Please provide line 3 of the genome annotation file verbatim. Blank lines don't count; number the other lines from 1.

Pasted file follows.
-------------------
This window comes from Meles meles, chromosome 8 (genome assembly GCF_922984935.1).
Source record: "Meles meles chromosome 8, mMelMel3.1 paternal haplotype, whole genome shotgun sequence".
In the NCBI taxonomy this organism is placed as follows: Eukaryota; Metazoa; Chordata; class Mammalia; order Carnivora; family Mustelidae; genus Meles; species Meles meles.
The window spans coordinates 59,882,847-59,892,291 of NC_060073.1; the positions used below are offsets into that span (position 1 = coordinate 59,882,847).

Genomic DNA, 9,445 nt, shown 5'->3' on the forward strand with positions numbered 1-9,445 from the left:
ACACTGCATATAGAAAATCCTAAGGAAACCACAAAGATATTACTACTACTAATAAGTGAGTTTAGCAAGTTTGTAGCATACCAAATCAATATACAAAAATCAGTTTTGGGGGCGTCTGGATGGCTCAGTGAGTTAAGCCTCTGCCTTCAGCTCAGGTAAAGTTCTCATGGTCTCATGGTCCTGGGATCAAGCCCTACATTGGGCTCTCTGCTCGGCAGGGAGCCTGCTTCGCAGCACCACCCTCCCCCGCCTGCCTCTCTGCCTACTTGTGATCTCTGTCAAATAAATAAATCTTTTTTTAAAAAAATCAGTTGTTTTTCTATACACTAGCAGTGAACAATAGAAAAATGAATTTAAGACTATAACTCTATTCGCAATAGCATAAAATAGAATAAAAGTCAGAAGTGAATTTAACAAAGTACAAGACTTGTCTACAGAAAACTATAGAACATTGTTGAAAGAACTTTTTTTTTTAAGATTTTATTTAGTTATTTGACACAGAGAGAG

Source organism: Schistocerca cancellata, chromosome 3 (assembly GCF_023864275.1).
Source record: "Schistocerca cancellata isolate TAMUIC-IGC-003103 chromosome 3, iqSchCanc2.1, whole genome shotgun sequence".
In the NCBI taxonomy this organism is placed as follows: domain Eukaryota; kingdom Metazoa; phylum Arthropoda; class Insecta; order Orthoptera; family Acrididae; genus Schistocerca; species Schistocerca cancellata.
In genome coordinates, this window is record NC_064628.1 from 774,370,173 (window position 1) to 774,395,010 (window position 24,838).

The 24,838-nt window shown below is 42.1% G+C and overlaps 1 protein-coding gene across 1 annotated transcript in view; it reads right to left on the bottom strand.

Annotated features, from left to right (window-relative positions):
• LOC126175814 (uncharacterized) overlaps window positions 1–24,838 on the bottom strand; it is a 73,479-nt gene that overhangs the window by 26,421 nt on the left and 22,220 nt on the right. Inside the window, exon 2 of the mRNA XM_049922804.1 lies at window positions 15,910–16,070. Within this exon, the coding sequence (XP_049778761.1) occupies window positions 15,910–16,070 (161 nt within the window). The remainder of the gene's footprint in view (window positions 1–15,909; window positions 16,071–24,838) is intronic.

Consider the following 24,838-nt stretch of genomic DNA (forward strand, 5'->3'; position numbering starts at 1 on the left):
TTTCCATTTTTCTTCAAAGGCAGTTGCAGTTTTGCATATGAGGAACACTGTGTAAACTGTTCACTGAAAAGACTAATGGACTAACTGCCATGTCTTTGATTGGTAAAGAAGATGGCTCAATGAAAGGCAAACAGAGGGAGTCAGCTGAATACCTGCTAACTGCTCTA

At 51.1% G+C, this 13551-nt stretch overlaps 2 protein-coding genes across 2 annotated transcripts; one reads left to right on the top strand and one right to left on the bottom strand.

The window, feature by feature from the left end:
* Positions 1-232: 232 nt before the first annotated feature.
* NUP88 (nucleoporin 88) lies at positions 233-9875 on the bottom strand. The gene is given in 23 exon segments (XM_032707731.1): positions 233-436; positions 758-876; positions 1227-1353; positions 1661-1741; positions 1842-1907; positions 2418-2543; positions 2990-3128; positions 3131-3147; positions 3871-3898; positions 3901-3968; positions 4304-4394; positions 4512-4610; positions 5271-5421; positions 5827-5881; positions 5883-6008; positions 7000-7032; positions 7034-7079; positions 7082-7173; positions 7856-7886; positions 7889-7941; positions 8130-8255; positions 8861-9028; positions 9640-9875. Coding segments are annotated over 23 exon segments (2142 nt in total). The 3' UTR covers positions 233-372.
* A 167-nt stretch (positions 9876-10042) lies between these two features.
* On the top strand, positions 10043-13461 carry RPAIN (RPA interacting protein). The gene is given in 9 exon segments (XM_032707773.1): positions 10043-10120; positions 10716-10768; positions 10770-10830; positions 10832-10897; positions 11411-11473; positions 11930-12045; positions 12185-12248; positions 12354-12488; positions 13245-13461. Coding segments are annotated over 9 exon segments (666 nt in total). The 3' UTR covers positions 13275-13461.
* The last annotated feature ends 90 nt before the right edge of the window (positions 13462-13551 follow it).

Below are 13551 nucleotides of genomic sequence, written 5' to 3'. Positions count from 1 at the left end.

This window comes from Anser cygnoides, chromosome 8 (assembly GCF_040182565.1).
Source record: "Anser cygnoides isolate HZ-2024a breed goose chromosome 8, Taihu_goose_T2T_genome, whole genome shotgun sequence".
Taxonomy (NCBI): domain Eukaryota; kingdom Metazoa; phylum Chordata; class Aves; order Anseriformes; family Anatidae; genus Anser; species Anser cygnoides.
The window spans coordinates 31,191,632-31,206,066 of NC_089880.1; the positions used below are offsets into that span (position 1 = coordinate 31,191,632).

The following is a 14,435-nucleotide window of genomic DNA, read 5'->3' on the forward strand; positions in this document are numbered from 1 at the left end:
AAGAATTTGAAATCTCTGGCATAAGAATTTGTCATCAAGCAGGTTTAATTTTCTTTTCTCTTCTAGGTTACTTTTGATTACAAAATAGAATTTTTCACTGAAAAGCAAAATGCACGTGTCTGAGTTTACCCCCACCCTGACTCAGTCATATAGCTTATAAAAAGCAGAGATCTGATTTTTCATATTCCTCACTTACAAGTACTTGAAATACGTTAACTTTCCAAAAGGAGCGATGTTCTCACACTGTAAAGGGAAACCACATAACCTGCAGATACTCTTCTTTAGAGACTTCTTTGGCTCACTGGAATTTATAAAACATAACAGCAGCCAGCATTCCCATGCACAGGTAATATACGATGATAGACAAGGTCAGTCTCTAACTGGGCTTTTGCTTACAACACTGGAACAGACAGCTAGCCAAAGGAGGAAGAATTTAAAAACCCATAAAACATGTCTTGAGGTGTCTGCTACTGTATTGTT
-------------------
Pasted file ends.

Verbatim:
In the NCBI taxonomy this organism is placed as follows: Eukaryota; Metazoa; Chordata; class Mammalia; order Carnivora; family Mustelidae; genus Meles; species Meles meles.